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Showing posts from October, 2013

What the Old Testament Authors Really Cared About

What the Old Testament Authors Really Cared About: A Survey of Jesus’ Bible Edited by Jason S. DeRouchie
A vibrant book on the Old Testament that is both theologically astute and pastorally sensitive, What the Old Testament Authors Really Cared About is a real gem. Edited by Jason S. DeRouchie, Professor of Old Testament at Bethlehem College and Seminary, this book is an assemblage of some of the finest OT evangelical scholars from Stephen Dempster to Preston Sprinkle.  Rather than outline the book from a Christian canonical perspective, the authors follow the Jewish order by looking at the Law, Prophets, and Writings in order with an eye towards the progressive revelation of God’s work in history.  This academic book is unique in that seeks to identify three to six lasting themes in each chapter (23) that give an answer to the theological trajectory of each OT book while maintaining a focus on the transformative character of God’…

Memoirs of the Way Home: Ezra and Nehemiah

Memoirs of the Way Home: Ezra and Nehemiah as a Call to Conversion by Gerald M. Bilkes
This new book on Ezra and Nehemiah by Professor Gerald M. Bilkes of Puritan Reformed Theological Seminary is a great snapshot of the Ezra and Nehemiah in both historical and practical perspective.  Bilkes writes, “They read more like the confessions of a humbled prodigal and bear an uncanny resemblance to the experiences of the younger son in Christ’s parable of the prodigal son (Luke 15:11-32), traveling as he does from the far country back to the father’s house” (2).  The people of God are returning from exile to rebuild the temple and in the case of Nehemiah, to rebuild the broken walls of Jerusalem.  Gerald is keen to point out in his writing that the Jews responded to their covenant keeping God is often how people respond to the gospel today; some respond with their hearts changed and live out the gos…

Boot Camp

Boot Camp: Equipping Men with Integrity for Spiritual Warfare by Jason Hardin
Engaging in spiritual warfare is a topic and activity that all too often neglected in Christian circles.  Author Jason Hardin writes specifically about this topic directed toward men, as a way to call to engage the battle and take to heart the good news of Jesus Christ.  The book is divided up into three major sections centering on the beginning of the journey, integrity, and The Lord’s Armory.  The sections dive into what it means to see Christ for what he has done on our behalf, the goal of putting to death our sinfulness, and putting on the full armor of God.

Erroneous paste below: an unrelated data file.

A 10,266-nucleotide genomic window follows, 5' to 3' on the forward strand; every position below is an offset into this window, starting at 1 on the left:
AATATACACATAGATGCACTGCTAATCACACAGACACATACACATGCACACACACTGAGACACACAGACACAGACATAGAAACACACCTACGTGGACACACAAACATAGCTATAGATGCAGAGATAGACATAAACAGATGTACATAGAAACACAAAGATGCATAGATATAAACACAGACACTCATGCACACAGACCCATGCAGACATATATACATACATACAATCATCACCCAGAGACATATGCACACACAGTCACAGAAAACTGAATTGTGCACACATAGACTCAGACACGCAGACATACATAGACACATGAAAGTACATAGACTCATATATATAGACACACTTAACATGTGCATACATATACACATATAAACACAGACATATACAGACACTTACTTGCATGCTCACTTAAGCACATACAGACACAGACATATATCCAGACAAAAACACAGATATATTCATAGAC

In the first chapter, Jason paints a picture of what potential is and how God is calling us to leave behind our complacency.  He writes, “Our King has spent time in the arena.  He knows what it’s like to have his face marred by the dust of the wilderness…..And now he looks to yo…

Life Change for Couples

Life Change for Couples by James M. Reeves
Life Change for Couples by James M. Reeves is a great resource for couples to work through the issues that come up in a marriage relationship.  James, senior pastor of City on a Hill church in Texas is a regular contributor to conferences and venues relating to relationships, emotional issues, and marriage.  As I began working through this book, I was initially challenged to ask the deep and thorny questions that come up when dealing with marriage.  James has a way of pulling no punches in this book and getting to the heart of the issues.  Whether in a small group of committed believers or as a couple, this workbook can go a long way in helping couples deal with their own sins and find healing through Christ.